- You must ensure that you inspect all parts of the bow, take your time so that you do not miss anything. Signs you might look out for could include: fraying, wobbling, splintering, snapping, cracking, loosening and anything else that should not be present.
- You should also take the time to draw the bow and check whether it is making any odd noises. These vibrations or ‘off’ sounds could indicate unseen damage that should be looked at by a professional.
- If you feel confident that there is no damage, you should try the bow by firing a few arrows. One of the things that may be affected is your sight as a dry fire could knock this out of alignment. Another thing to look for is whether your arrows are firing in a straight line, having them veer off when you would normally hit the target every time could indicate that there is a problem.
How To Avoid Dry Firing Your Bow
Dry firing is an accidental event, for the most part; it is highly unlikely that any sensible archer would dry fire ‘just to see what happens.’ In reality, however, it is something that will happen to the best of us, especially if you have been practising archery for a long time.
That being said, there are several things that you can do to make sure that it happens as little as possible.
When you first start with archery, dry firing could be a very real potential but this is why it is important for those that are new to the practice to take advice from people who are more experienced. Listen to your teacher (if you have one) and do plenty of research, including reading articles like this one. One of the most important things to learn is how to correctly nock your arrow; there is a special technique for this and it is worth taking the time to commit it to memory.
Never let anyone else handle your bow unless they are properly trained to do so. A bow and arrow could be a tempting novelty for people who don’t usually see this type of equipment and many archers have heard ‘Can I just have one shot?’ from an eager friend or family member. But those who are not trained in its use could cause a dry fire. If you cannot resist the temptation to let them have a go, be sure to fully explain the risks before handing over your equipment.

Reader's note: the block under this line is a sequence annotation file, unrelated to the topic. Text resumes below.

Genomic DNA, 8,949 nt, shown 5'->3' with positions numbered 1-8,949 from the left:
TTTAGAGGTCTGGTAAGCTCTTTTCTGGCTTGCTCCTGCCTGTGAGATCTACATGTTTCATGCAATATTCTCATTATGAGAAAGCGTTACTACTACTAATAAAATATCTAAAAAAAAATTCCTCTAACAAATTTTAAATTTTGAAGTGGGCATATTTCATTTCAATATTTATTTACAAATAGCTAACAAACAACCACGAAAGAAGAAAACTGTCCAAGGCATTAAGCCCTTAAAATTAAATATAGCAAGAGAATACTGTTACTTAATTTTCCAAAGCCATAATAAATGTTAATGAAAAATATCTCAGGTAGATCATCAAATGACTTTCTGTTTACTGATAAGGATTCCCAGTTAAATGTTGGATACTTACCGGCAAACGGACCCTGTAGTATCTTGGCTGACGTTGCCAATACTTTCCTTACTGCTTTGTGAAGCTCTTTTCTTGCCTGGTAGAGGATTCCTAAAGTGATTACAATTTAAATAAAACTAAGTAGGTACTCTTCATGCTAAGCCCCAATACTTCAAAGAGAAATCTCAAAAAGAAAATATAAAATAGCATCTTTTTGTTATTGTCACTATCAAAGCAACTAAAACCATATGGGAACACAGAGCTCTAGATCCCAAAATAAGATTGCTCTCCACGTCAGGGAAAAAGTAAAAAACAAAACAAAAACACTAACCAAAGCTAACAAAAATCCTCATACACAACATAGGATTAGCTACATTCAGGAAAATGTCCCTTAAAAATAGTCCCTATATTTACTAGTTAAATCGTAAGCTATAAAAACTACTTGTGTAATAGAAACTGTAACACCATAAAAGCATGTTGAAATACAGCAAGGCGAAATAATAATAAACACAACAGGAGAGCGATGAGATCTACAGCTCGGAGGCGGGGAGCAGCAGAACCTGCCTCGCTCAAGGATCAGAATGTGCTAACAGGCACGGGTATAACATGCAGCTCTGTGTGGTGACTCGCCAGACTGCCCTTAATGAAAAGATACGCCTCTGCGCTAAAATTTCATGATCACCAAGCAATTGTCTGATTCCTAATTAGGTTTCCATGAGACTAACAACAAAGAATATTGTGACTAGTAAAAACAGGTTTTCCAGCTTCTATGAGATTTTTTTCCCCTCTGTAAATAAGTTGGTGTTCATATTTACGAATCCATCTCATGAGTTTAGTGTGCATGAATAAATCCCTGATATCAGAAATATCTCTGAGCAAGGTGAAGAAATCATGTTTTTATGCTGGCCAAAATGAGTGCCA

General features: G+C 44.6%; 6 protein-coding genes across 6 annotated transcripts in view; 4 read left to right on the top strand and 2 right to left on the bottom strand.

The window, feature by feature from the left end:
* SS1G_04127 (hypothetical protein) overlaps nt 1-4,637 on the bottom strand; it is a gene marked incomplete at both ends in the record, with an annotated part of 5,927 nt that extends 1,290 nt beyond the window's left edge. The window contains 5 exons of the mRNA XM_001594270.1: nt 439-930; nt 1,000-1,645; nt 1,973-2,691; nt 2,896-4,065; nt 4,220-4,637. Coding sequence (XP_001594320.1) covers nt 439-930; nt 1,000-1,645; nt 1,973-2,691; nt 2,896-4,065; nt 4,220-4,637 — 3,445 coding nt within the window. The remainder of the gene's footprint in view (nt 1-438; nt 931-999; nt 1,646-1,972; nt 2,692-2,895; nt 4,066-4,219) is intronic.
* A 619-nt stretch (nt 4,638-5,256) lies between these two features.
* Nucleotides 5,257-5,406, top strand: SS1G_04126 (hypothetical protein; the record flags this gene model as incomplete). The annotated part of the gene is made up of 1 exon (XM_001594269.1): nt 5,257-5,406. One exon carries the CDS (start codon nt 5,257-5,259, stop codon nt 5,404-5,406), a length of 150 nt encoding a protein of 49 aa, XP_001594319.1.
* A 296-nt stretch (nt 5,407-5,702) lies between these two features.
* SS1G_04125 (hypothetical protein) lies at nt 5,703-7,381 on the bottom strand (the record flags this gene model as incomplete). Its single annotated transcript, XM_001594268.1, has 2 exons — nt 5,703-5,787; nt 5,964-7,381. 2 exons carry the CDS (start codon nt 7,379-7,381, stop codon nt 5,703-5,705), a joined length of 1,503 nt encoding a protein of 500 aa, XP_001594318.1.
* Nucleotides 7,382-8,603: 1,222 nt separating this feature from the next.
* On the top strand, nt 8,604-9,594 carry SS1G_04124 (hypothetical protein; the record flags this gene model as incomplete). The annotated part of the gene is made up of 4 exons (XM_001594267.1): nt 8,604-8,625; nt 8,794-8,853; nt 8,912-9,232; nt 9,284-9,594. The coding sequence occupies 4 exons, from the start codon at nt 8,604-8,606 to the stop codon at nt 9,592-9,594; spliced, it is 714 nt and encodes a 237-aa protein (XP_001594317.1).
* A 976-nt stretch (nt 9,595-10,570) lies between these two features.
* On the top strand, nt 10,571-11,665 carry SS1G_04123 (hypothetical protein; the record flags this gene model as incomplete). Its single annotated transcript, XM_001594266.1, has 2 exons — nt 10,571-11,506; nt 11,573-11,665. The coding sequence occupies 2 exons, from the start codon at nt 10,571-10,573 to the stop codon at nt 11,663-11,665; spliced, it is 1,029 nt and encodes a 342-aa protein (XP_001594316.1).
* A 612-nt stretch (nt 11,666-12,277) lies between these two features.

Avoid using arrows that are too light. This may not produce a dry fire, as such, since there will be an arrow present in the bow. However, it can cause a reaction that is very similar to a dry fire and potentially cause just as much damage. When you purchase your bow, there will be a section in the user manual about the type of arrows that should be used and you can also obtain this information from your local archery shop.
Periodically check the nocks on your arrows to ensure that they are not damaged in any way nor have them come loose. For the most part, they are unlikely to loosen if you only practice target archery. However, for those that do bowhunting, there is a very real risk of the nocks coming loose when hitting a particularly rigid target. Therefore, it is a good idea to check the arrows every time you go out.
Don’t be tempted to use your bow to work out. Many people will exercise their shoulder muscles by drawing their bow and there is good reason for this. The shoulders get a great work out during archery sessions but it is never a good idea to use the bow for this reason when an arrow is not nocked.
Never fire your bow without an arrow being nocked. If you draw the bow, there is sometimes a potential for the arrow to fire prematurely if you accidently let go too soon. However, this is far preferable than drawing the bow with an unnocked arrow and causing a potentially incredible amount of damage or injury.
There are some genuine risks in archery, one of the first things that springs to mind is being injured by a rogue arrow but something that poses a significant threat is a dry fire.
The dry fire is when you fire the bow without having first nocked an arrow. Not only is this potentially dangerous for your bow, which may become damaged, but it also carries serious risks of injury to yourself and anyone standing near you.
If you do dry fire, and it happens to all archers accidentally from time to time, you must make sure that you inspect the bow carefully or preferably take it to a professional for a once over. It is vital that you do not use the bow until it has been checked.
Furthermore, you should try to prevent a dry fire by preventing inexperienced users from firing the bow, never drawing without an arrow and checking your equipment regularly. This will prevent unwanted dry fires from happening and giving you the shock of your life!